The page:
Attorney Michael Gilfix Comments on Estate Planning for Same-Sex Couples
San Francisco, CA (Law Firm Newswire) August 26, 2015 – With the Supreme Court’s landmark June 26 ruling legalizing gay marriage throughout the United States, same-sex couples should consider what the decision means for their financial and estate planning strategies for the future.
Married same-sex couples will now be able to take advantage of all the financial benefits that have been available to other married couples for years, such as health insurance, Social Security and retirement.
“The Supreme Court’s decision is life-changing for same-sex couples as it has leveled the playing field for all married couples when it comes to estate planning,” said nationally known estate planning attorney Michael Gilfix. “State laws determine how wills and estates are handled, which previously made estate planning complicated in states where same-sex marriages were not recognized.”
For those couples living in one of the 14 states where same-sex marriages were not recognized, or for couples planning to move to another state, the Supreme Court’s ruling is likely to have significant financial impact. Married same-sex couples will now be able to file joint state tax returns, just like other couples.
Prior to the Supreme Court the ruling, married same-sex couples in states that did not recognize their marriage had to prepare two sets of federal income tax returns. First, they would jointly complete their federal returns as a married couple. Then, each spouse was required to fill out returns as two individuals in order to complete their state tax returns.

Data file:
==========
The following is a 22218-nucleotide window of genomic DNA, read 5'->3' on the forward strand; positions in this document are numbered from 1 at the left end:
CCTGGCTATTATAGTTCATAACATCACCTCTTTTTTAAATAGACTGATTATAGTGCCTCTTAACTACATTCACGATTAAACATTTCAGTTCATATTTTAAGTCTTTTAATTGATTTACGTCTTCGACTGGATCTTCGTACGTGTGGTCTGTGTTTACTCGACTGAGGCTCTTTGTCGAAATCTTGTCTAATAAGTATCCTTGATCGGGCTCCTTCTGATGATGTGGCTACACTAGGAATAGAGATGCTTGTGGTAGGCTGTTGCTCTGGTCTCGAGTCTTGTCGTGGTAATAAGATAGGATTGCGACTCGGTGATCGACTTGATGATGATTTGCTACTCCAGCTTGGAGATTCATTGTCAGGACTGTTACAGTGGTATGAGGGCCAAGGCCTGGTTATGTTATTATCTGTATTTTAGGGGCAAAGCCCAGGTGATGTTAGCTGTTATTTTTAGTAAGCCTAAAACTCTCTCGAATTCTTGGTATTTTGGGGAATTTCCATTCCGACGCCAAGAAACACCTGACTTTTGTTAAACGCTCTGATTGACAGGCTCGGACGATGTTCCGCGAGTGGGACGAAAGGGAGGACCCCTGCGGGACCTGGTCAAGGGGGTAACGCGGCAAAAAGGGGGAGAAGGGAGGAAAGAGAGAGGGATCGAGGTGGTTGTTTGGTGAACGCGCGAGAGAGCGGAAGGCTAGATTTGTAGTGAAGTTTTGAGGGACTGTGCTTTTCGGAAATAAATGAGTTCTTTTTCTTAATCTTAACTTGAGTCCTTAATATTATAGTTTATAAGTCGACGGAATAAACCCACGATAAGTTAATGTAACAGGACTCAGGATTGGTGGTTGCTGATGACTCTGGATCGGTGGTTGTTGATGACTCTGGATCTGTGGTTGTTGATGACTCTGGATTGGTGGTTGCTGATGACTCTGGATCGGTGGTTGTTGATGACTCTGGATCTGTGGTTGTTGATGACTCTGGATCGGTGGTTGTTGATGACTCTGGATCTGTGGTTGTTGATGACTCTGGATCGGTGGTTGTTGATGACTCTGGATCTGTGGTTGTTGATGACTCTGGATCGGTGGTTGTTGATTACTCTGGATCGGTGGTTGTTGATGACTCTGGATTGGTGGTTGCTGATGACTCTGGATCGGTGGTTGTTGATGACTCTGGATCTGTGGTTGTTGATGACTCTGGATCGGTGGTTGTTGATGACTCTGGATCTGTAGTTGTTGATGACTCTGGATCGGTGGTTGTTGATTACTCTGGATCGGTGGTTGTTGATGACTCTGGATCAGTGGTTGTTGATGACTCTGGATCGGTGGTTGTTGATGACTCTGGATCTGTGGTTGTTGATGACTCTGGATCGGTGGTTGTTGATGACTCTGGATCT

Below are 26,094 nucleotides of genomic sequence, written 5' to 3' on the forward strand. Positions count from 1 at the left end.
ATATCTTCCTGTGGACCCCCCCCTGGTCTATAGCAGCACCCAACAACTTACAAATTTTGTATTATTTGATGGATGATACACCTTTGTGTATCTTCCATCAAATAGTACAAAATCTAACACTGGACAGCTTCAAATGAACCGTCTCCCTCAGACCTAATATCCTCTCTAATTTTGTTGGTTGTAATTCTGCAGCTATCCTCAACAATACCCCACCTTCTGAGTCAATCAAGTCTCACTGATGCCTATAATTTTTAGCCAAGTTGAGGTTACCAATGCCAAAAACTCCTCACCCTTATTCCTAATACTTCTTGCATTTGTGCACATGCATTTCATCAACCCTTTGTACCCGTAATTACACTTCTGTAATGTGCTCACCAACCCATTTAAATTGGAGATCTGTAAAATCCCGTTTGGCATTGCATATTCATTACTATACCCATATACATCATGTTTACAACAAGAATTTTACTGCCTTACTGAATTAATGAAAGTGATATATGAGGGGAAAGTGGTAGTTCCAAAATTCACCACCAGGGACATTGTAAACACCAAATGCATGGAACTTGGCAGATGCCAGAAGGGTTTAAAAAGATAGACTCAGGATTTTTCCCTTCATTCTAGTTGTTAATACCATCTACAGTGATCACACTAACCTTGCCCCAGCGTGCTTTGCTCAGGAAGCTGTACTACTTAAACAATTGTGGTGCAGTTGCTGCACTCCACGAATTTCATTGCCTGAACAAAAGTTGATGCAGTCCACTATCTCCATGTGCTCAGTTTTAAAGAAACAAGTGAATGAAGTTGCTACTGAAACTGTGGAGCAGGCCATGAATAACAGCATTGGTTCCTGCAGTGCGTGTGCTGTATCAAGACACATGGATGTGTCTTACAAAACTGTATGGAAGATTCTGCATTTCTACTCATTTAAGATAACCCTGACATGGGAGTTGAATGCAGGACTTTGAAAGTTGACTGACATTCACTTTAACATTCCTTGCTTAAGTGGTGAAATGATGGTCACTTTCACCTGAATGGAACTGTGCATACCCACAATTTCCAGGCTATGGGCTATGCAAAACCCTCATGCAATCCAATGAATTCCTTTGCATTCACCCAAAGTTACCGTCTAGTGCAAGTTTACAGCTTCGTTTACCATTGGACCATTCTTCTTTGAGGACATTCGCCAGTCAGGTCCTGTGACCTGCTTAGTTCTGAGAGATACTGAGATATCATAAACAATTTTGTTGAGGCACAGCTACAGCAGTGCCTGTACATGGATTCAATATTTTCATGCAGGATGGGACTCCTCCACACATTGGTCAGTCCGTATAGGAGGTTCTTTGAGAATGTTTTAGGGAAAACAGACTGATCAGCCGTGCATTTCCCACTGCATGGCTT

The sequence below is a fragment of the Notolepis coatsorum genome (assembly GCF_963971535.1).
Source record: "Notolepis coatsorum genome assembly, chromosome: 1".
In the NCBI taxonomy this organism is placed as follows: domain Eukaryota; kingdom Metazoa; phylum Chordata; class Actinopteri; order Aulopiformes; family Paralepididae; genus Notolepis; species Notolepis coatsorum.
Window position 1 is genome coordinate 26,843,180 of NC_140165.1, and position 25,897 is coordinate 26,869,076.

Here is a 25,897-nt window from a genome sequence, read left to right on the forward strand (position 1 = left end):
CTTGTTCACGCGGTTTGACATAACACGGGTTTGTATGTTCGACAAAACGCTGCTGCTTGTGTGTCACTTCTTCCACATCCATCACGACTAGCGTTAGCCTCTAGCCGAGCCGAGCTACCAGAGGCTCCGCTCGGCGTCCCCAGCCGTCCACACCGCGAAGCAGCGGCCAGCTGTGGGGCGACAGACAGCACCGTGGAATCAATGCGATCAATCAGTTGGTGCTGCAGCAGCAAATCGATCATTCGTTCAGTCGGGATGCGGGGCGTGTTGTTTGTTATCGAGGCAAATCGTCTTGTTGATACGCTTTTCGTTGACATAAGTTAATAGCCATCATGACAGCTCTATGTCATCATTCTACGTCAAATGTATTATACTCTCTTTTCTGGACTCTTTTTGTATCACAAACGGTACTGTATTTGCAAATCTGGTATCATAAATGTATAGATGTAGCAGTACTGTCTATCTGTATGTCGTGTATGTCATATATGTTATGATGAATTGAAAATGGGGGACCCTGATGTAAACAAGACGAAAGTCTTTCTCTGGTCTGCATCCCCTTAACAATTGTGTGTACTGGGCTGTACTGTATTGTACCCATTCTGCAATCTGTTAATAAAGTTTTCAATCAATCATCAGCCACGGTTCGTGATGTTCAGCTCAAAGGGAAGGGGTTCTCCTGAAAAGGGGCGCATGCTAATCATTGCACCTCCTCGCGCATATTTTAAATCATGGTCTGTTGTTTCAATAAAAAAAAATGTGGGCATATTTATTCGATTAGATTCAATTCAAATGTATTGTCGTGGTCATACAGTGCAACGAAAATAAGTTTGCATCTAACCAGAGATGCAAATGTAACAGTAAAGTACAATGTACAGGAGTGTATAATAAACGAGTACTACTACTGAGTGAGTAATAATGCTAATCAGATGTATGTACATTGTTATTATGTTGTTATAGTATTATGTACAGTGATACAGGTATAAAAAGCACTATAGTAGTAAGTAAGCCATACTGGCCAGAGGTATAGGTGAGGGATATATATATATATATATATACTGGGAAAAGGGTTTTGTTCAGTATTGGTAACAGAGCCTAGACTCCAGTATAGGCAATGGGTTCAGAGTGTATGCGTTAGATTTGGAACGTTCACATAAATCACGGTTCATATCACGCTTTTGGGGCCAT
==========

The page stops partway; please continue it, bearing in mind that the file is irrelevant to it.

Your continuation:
Furthermore, estate planning attorneys had to use elaborate strategies to execute even the most basic planning directives for same-sex couples as they had to be treated differently from other married couples. Same-sex couples were denied spousal rights of inheritance, joint marital trusts and the certainty of having their will directives followed, among other essentials of estate planning.
“Now, same-sex couples can prepare wills, trusts and other key estate planning documents just like other married couples,” Gilfix said. “No one likes to think about their death or the consequences of aging, but they can now face such issues regarding the future with peace of mind. Same-sex couples should consult an estate planning attorney to find out how the Supreme Court ruling will affect them.”